Phase II: Upland wall

After a 4-1 vote to approve phase I, the board is now considering ways to protect its upland properties, including the clubhouse, tennis courts and parking lot. Phase II involves constructing an upland wall between the clubhouse and the bluff to prevent any further loss of property. 

“The upland project will consist of driving steel sheets into the ground behind the village’s [clubhouse] facility, extending past the courts on the lower side and the upper side,” Palumbo said. “Some revegetation in front of that wall and behind the wall will also take place. I believe the wall itself will extend out from the ground about 15 to 24 inches so as not to impede the view that exists there.” 

The Board of Trustees is also exploring the option of demolishing the clubhouse, a less expensive option than building the upper wall, but still a multimillion-dollar project due to the cost of demolishing the building and adding drainage atop the cliff. “I’m trying to get all of that information together to put on the table, so that we can make an intelligent decision about the upland plan while we proceed with advancing the installation of the toe wall,” Garant said.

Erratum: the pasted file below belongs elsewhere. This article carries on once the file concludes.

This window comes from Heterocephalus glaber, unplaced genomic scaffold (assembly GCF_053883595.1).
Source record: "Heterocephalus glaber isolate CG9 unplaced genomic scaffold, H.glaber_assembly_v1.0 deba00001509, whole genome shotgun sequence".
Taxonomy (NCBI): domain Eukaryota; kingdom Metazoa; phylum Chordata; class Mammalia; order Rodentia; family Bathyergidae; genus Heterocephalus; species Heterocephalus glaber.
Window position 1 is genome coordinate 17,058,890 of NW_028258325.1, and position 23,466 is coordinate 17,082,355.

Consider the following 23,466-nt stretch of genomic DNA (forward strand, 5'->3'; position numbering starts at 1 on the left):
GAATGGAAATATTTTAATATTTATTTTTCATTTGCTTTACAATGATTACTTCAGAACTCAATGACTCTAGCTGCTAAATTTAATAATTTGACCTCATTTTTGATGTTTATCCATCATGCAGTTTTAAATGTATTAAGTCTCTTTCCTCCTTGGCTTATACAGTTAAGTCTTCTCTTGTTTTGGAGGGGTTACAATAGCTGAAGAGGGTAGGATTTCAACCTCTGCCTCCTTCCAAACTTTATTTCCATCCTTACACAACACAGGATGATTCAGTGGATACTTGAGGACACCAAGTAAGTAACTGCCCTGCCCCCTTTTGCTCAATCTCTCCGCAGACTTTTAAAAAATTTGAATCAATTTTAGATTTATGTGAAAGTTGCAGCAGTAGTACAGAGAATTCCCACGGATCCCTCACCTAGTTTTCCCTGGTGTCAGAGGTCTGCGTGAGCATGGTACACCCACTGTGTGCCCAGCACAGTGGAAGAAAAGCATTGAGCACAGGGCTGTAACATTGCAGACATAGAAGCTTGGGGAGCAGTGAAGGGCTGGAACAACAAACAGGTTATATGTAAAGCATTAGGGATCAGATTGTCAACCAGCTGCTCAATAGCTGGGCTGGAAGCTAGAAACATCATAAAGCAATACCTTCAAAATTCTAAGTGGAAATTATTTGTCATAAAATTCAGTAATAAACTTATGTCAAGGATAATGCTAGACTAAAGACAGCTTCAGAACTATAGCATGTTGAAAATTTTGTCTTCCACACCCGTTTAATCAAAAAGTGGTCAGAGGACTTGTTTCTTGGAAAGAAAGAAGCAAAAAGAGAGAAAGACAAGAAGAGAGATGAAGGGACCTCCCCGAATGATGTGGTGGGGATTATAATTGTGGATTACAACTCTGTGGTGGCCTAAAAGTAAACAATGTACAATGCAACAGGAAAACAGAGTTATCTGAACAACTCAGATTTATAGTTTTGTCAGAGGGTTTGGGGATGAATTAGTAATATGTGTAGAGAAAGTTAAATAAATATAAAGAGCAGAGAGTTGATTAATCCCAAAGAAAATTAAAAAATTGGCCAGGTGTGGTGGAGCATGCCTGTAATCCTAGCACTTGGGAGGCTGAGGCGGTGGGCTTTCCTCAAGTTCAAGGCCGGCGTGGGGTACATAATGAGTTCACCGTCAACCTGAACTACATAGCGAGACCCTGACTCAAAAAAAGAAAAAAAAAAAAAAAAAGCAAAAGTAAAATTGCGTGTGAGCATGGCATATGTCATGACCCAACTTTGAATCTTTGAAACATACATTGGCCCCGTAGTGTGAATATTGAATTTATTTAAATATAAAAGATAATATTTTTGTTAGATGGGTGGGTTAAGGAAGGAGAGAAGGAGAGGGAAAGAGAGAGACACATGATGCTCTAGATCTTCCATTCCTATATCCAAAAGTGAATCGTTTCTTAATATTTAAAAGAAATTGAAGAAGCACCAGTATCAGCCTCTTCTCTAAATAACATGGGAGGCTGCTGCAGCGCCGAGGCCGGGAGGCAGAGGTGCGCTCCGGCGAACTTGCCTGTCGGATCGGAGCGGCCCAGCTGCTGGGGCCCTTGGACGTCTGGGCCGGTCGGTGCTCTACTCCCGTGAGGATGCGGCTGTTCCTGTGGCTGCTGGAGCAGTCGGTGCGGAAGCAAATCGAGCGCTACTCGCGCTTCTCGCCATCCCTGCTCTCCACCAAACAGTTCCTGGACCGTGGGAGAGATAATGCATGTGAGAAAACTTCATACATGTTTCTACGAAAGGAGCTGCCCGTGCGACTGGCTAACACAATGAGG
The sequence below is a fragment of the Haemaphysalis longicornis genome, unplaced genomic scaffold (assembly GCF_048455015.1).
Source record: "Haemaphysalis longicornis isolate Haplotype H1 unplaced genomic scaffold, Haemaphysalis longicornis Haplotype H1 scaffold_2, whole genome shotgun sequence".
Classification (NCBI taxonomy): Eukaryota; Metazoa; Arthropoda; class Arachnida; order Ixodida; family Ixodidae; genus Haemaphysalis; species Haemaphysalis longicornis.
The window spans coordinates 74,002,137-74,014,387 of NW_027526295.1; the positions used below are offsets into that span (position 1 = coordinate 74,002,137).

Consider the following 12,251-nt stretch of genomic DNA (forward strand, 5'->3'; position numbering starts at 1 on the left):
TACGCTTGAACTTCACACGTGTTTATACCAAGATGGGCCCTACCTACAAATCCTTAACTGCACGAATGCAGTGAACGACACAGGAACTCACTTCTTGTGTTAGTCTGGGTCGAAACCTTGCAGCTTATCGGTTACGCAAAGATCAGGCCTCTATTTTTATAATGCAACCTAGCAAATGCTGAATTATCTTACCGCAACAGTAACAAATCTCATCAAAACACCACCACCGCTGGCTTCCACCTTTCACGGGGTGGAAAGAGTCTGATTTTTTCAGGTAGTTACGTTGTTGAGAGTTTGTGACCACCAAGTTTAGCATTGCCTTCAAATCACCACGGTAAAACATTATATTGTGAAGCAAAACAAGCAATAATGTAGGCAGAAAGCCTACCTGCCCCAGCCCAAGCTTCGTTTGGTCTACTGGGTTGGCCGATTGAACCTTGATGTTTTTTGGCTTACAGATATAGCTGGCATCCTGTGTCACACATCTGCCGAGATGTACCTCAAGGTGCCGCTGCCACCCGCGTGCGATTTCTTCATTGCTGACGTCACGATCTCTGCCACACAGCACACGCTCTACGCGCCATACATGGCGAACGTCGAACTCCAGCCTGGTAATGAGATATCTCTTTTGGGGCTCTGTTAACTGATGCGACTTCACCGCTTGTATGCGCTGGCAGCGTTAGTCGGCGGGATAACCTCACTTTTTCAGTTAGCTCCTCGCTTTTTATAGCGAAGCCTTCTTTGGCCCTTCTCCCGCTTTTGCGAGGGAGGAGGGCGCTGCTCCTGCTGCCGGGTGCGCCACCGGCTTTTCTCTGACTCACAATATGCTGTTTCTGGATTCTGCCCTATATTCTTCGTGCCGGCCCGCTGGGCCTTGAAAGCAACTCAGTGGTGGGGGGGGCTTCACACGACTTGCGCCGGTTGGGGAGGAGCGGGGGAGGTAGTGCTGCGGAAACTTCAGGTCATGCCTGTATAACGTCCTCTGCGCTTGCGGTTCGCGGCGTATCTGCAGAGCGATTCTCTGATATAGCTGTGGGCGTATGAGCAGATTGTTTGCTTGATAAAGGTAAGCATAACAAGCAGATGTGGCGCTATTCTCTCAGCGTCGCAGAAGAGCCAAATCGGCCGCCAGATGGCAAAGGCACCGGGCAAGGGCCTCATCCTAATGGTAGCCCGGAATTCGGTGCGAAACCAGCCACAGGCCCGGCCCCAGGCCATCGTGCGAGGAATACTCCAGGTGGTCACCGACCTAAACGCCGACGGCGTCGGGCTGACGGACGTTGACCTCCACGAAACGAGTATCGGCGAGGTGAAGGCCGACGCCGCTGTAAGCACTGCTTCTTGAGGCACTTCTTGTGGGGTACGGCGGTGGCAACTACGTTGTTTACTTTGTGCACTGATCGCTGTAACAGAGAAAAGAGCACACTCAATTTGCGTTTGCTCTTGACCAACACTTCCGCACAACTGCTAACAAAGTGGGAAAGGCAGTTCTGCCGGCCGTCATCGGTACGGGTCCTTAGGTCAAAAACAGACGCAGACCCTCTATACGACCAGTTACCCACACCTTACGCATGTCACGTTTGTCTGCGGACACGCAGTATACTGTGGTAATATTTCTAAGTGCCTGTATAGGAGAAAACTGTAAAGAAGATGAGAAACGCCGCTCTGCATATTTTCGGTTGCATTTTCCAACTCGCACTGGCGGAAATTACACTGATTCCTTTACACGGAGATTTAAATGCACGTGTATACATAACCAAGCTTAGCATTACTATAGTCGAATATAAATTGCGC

Weighing the options

Although the village’s acquisition of the country club was finalized by voter referendum, residents have not yet voted to approve phases I or II. Garant believes voters had a chance to halt these projects during last year’s election process.

“When the Board of Trustees voted 5-0 to borrow the $10 million, that’s when the public had an opportunity to say, ‘Hey, wait a minute,’” Garant said. “I could have put it out as part of the election that’s coming up or had a separate vote, but the clock is ticking on my permits.” She added, “I feel I have the authority — and my board has the authority — to do these kinds of projects.”

During the interview with Garant, she agreed that bluff stabilization was an unforeseen expense when the village purchased the property. Asked whether the country club is a depreciating asset, Garant maintained that the property has been a lucrative investment.